Q: Here’s my two-part question: Why are there so many different screw head styles — i.e., Phillips head, slotted, star-shaped, hexagonal, etc.? And, how many screws are in a one-pound and five-pound box?
A: The primary reason for the wide variety of screw head drive types is to ensure the fact that you will never have the proper screwdriver close at hand when you need it. Now, with my spleen properly vented (punctured no doubt by a cheese-headed Torx drive …), I will attempt a more reasoned response. Each different style of drive head (Phillips, spanner head, Tor x, tri-wing, etc.) was created to more effectively transfer energy (torque) from a drive mechanism (a flat-blade screwdriver, battery-powered drill/driver, Yankee screwdriver, etc.) to the screw — rotating it so that the threaded, cone-shaped shaft will twist into or out of a hole. All of the centered and symmetrical drive heads — Phillips being the prime example — were developed to work better with a mechanized drive system. (If you’ve ever tried to use a slotted screw with a powered drill/driver, you know why other styles were created. The slotted screwdriver bit slides out of the slot too easily when driven by mechanical power.)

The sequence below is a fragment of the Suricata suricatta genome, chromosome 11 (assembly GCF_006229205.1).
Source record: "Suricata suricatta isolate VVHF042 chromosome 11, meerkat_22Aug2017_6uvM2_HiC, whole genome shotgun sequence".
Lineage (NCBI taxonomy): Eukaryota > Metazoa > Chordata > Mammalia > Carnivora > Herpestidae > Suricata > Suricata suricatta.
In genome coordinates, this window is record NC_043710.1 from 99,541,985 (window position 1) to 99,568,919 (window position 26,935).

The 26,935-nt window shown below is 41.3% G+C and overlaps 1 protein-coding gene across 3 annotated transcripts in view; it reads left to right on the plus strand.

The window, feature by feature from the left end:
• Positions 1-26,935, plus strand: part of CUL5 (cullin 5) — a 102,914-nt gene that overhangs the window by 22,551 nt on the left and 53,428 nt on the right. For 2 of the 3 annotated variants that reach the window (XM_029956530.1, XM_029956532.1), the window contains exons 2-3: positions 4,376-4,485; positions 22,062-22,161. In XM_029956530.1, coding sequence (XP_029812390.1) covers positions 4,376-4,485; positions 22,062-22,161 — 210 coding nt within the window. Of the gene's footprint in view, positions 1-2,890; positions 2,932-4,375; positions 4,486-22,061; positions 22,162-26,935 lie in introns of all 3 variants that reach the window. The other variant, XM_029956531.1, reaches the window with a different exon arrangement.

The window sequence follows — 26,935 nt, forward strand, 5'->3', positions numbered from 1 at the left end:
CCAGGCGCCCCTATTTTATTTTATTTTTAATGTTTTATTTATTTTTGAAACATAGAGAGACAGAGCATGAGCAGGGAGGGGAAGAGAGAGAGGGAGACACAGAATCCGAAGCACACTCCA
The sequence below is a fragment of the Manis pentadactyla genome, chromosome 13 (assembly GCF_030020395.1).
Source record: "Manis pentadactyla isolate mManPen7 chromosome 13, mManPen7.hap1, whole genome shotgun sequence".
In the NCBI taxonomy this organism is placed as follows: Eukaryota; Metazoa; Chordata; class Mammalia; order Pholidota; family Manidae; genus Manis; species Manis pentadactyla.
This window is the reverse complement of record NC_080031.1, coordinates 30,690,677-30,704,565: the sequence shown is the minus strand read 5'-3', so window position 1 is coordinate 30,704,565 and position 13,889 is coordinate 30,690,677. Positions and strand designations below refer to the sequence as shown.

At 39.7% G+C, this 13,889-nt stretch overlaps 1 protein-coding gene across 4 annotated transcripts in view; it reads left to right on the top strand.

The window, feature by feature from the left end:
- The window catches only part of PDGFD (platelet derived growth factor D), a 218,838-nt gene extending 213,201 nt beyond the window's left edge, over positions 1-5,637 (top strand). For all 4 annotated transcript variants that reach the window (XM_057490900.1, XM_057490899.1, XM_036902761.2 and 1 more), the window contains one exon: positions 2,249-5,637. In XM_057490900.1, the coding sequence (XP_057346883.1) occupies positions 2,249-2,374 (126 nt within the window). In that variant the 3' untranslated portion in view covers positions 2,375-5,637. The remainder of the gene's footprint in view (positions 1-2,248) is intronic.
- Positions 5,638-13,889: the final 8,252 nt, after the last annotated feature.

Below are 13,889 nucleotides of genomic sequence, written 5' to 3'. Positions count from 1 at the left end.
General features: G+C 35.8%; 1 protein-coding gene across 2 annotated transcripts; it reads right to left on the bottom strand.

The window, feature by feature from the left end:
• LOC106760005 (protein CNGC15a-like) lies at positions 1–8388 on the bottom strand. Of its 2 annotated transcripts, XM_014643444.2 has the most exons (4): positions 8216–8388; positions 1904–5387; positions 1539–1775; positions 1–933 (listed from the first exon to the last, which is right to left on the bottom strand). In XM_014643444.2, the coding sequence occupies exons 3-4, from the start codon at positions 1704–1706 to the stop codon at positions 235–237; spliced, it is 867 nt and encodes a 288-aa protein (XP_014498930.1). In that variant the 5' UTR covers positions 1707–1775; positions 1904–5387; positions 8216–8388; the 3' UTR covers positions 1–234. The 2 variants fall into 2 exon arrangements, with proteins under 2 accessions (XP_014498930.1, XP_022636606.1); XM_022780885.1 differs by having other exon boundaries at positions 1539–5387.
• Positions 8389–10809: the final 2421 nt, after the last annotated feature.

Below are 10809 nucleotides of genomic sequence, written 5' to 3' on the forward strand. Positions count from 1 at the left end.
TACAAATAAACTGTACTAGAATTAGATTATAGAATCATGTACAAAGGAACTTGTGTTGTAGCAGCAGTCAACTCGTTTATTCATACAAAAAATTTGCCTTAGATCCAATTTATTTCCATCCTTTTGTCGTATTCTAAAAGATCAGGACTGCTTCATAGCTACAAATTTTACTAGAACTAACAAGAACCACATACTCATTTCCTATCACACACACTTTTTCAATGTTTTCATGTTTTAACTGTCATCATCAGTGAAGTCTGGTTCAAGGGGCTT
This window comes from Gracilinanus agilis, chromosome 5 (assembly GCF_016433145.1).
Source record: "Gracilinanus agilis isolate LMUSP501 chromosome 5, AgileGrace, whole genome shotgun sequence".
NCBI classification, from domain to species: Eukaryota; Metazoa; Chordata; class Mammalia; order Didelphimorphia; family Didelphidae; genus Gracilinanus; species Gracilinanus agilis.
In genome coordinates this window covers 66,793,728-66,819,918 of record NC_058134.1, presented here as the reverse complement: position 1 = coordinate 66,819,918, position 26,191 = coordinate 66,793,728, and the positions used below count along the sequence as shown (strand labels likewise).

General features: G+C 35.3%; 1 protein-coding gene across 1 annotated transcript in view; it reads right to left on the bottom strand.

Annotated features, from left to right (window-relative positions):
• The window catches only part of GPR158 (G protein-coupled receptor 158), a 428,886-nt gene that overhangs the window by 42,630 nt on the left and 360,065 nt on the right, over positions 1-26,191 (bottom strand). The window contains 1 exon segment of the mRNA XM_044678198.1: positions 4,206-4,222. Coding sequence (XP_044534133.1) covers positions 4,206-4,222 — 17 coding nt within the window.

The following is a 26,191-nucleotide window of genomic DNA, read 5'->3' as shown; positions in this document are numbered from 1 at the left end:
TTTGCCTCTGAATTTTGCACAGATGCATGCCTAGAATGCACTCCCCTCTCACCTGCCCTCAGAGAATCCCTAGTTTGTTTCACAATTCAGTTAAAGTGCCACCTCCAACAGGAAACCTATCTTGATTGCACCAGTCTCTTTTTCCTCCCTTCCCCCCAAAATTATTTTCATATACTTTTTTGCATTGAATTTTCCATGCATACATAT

When it comes to woodworking, just about any sort of drive head will do, depending on the circumstances, but if you are driving screws with a drill/driver, use one of the drive styles suited to powerdriving. My favorite is the Robertson, or square drive.
Despite being so ubiquitous and simple in concept, screws are in fact elegantly complex and sophisticated fasteners. With a wide variety of head shapes, thread and point styles, differing metal fabrication and coatings, there are entire books written about screws and with good reason — there is a lot to know about them.
The second part of your question is easier to answer. How many screws are there to the pound? It just depends. (Your local hardware store employee can give you the specifics.)